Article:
Animal sustainability adds up to social and environmental?
The number of vegetarians and vegans is growing, and the pressure of consumers, associations and the media on fashion brands not to cause pain and stress to animals is growing as well. It is a contemporary but not new sensitivity, which has grown above all in the criticism of the fur and exotic skins industry but now involves all manufacturers who use skins, feathers, and animal textile fibres.
The production of animal fibres is a minority share of the total volumes of textile fibres, about 1.6 million tons of wool, silk, feathers, equal to 1.5% of the global production of fibres, a much lower quantity compared to the 25.7 million tons of cotton or even the 57 million tons of polyester.
However, the importance of these materials from an economic, aesthetic, and cultural perspective is beyond question. Reading the sustainability reports of top fashion brands tell us the topic is now at the centre of attention, albeit with different and constantly evolving approaches.
There is no shortage of radical positions, such as vegan fashion, which completely excludes the use of raw materials of animal origin; some brand, in the face of campaigns by animalist organizations, has decided to completely exclude one or the other fibre from the collections, as in the case of angora fibre following the PETA complaint about the cruel treatments suffered by rabbits on farms.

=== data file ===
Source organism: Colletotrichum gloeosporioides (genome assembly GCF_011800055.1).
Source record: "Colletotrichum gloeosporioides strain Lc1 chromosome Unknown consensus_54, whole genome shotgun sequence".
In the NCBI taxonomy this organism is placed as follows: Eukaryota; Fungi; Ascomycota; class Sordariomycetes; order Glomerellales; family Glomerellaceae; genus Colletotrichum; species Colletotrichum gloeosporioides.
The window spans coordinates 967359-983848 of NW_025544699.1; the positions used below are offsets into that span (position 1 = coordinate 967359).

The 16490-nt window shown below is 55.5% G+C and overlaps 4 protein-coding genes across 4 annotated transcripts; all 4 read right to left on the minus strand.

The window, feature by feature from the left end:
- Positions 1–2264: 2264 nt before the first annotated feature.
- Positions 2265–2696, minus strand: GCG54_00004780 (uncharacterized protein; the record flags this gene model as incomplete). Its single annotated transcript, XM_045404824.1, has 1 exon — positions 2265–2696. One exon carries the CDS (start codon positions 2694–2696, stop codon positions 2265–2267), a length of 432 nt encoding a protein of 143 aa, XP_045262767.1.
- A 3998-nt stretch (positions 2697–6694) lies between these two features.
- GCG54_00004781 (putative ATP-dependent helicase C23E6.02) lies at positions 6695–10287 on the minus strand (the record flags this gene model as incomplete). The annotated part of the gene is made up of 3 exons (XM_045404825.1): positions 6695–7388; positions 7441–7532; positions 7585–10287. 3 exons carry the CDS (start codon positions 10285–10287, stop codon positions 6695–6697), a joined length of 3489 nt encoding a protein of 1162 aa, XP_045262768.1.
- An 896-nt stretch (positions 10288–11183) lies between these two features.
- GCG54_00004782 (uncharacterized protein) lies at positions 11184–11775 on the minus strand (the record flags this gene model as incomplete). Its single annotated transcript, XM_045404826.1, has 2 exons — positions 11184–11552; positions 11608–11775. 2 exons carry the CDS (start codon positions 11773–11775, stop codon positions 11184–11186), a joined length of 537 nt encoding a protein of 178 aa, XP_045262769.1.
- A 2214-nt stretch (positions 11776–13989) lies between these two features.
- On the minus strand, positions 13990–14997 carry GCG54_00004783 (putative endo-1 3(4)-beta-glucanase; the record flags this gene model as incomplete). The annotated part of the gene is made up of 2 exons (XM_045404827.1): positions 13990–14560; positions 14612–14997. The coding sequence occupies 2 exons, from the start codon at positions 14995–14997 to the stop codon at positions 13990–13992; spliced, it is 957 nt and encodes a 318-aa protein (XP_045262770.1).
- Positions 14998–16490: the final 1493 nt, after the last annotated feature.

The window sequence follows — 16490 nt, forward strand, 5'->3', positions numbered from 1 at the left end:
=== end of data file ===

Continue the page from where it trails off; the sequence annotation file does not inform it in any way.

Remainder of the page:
However, more moderate approaches, articulated according to each material's specificities, are prevalent, such as concerning compliance with the rules of CITIES, the international regulation for the defence of endangered species.
Beyond the different strategies, the risks to a brand's reputation deriving from a complaint about using materials that make animals suffering remain high. Better think about it in time.
But are fashion brands today able to reassure consumers about animal welfare and not use painful or stressful practices on the animals? And what tools are available to communicate a brand's commitment to animal welfare?
Certification standards have been created for this purpose, for example, in wool the ZQMerino, of The New Zealand Merino Company, or the Responsible Wool Standard (RWS), for Mohair the Responsible Mohair Standard (RMS), for cashmere, the Good Aid Trade Foundation's standard cashmere, the Global Traceable Down Standard for feathers, or Moncler's Down Integrity System & Traceability (DIST). A Responsible Alpaca Standard (RAS) is also being defined.
Can we do more? Sure. Beyond certifications, it is necessary to manage and monitor the supply chain based on traceability and transparency, animal welfare, and above all, to avoid that variant of greenwashing that we could define as animal welfare-washing.